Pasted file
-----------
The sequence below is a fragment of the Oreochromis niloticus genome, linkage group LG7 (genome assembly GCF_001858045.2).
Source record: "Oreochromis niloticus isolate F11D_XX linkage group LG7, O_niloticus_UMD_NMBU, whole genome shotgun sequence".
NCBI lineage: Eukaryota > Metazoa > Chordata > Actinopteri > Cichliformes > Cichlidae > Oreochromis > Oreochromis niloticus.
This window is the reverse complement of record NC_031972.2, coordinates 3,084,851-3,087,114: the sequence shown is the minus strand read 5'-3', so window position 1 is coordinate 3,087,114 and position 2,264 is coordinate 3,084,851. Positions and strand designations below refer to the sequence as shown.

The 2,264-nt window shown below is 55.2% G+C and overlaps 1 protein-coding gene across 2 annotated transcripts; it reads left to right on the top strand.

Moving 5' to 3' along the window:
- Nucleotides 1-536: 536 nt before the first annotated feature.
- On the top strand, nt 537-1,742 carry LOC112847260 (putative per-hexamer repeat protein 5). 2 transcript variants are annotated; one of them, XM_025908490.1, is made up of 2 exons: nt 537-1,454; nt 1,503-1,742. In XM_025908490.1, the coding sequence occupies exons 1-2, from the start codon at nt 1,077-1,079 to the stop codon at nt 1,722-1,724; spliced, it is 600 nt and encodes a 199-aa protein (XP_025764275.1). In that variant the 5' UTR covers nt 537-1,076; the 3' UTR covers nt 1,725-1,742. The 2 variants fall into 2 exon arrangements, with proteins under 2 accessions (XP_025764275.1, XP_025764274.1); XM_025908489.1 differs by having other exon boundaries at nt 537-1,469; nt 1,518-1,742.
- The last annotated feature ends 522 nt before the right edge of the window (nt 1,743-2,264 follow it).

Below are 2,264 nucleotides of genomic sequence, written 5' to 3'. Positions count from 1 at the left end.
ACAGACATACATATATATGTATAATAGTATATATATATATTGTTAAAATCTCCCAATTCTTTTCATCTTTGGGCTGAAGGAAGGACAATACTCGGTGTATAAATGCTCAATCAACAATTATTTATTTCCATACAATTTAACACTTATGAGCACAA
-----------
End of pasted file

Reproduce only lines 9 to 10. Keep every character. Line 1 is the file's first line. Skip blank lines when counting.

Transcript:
- The last annotated feature ends 522 nt before the right edge of the window (nt 1,743-2,264 follow it).

Below are 2,264 nucleotides of genomic sequence, written 5' to 3'. Positions count from 1 at the left end.